Tomorrow is thanksgiving in our world. Most families will gather to give thanks to God, praising Him for all He has given to us and done in us over the past year. Most of us will gather over a huge meal. But some will be alone. Some of the human race will line up for a meal at a local mission. Some will gather to heavily drink, judge, assume and fight with each other and call it day of endurance.
Some will be grateful for life in hospitals across the nation as they live another day fighting diseases of all kinds. Some will plan for getting the meal over with so they can shop for all the things they think people want so they can spend more than they’ve got to please those in their inner circle and to please themselves with the “bargains” they will find. Some will just pause to be truly grateful for another day on earth.
Some will give life, hope, joy and peace. Some will extract life, deflating the lungs of breath from those around them with words that maim, tear down, discourage, with devaluation of others’ character and very being. Some are merely takers with “give me” as the mantra of their lives.
Are we givers? Who is a giver? I have learned that the best givers are grateful to God. Extreme givers, who give without thinking about it, seem to be those who have lost everything this world has to offer it is okay. They are soulfully grateful because of losing the world. The best givers have turned all their attention to seek, find and follow Jesus, the Giver of Life. The best givers have seen troubles most of us cannot imagine and have lived through it all with the Giver of Life by their side. The deeper the pain, the more grateful they are, it seems.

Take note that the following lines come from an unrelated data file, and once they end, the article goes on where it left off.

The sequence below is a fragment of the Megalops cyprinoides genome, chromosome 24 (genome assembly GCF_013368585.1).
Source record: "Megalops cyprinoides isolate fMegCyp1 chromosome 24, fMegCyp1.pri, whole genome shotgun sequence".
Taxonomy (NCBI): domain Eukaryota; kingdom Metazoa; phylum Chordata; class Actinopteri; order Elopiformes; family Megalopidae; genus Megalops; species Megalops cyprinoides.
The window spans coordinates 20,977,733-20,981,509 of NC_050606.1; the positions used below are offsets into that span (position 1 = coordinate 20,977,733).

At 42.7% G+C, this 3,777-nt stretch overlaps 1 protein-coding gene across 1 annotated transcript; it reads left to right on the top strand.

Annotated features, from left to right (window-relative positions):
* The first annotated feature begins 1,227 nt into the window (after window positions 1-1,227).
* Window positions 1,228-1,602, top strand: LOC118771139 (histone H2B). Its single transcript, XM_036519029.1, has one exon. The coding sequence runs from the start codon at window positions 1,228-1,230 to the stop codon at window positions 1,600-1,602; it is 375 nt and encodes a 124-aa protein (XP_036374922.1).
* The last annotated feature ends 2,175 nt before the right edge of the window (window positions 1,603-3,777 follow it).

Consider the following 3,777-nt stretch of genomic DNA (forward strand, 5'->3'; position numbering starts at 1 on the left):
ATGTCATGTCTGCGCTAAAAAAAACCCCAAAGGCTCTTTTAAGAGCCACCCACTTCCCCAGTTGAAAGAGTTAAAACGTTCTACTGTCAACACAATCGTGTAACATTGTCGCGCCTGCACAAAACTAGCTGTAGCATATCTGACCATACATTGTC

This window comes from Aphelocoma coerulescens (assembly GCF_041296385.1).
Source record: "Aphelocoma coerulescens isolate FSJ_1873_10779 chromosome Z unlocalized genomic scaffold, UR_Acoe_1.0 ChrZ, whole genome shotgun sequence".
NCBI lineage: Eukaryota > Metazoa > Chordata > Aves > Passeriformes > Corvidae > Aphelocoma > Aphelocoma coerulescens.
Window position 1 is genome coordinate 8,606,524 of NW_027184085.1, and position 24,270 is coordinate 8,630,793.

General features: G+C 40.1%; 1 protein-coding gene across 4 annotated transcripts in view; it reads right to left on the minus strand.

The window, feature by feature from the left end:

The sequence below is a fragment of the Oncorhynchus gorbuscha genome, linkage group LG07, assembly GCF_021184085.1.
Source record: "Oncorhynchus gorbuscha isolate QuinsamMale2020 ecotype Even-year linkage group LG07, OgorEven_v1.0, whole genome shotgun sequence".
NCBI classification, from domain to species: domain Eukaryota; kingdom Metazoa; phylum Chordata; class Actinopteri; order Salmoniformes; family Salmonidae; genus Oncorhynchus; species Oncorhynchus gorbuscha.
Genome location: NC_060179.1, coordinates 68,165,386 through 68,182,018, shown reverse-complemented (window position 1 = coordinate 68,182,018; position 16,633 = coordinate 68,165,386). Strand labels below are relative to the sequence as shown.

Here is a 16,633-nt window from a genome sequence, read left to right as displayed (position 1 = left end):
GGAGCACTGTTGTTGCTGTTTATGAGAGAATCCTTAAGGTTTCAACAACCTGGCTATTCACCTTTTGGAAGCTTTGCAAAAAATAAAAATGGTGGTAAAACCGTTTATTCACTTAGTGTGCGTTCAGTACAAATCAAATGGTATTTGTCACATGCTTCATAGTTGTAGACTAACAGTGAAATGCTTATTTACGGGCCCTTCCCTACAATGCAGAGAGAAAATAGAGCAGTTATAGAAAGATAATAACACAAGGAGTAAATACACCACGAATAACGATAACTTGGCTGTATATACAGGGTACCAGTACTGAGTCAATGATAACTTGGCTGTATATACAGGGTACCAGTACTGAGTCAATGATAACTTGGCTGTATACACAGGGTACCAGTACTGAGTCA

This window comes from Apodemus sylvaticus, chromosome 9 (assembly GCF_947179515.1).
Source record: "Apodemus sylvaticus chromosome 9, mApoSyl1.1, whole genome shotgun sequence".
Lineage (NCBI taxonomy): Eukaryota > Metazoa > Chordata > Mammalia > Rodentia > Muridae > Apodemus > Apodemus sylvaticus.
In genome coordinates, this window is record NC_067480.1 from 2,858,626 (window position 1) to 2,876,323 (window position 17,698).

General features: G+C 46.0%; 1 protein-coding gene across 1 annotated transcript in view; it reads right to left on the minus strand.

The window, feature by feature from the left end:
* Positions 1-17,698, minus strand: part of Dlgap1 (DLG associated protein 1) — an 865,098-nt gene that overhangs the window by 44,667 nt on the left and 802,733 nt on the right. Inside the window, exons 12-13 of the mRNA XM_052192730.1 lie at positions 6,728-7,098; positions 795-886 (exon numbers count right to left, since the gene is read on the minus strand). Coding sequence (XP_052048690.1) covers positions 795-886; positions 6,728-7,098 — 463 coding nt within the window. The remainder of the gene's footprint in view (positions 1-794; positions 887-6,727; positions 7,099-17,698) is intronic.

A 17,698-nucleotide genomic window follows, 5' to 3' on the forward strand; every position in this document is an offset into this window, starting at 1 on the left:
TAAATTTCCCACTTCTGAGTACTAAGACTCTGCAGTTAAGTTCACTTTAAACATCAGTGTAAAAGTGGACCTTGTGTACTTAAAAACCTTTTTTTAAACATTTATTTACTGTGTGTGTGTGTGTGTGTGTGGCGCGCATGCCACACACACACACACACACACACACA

Paul is a giver. He loves and is tenaciously devoted to Jesus. Saul/Paul used to be the taker of life until Jesus changed his life. Saul took life by harassing, maiming, beating, and jailing those who believed in Jesus until Jesus stepped in and transformed a radical Saul to a determined Paul. Paul went from Taker to Giver almost overnight. Being a Giver in the truest sense is being like Jesus who gave His life for ours. Jesus was obedient to God, His Father, giving life to all who believe.
“For God so loved the world that he gave his one and only Son, that whoever believes in him shall not perish but have eternal life.” (John 3:16)
Why are my thoughts going in this direction? What readily leaps from the page is giving life. Paul, because of Christ in Him, is consistently giving encouragement and fresh perspectives of hope in Jesus. He lifts their spirits everywhere he goes. He walks the “less traveled road” to give encouragement along the way. Traveling through the country, passing from one gathering to another, he gave constant encouragement, lifting their spirits and charging them with fresh hope.
Who wants to be like Paul…who wants to live like Jesus?
ACTS—God’s Actions through His Disciples
Acts 20:1-16, The Message
Macedonia and Greece
1-2 With things back to normal, Paul called the disciples together and encouraged them to keep up the good work in Ephesus. Then, saying his good-byes, he left for Macedonia. Traveling through the country, passing from one gathering to another, he gave constant encouragement, lifting their spirits and charging them with fresh hope.
2-4 Then he came to Greece and stayed on for three months. Just as he was about to sail for Syria, the Jews cooked up a plot against him. So he went the other way, by land back through Macedonia, and gave them the slip. His companions for the journey were Sopater, son of Pyrrhus, from Berea; Aristarchus and Secundus, both Thessalonians; Gaius from Derbe; Timothy; and the two from western Asia, Tychicus and Trophimus.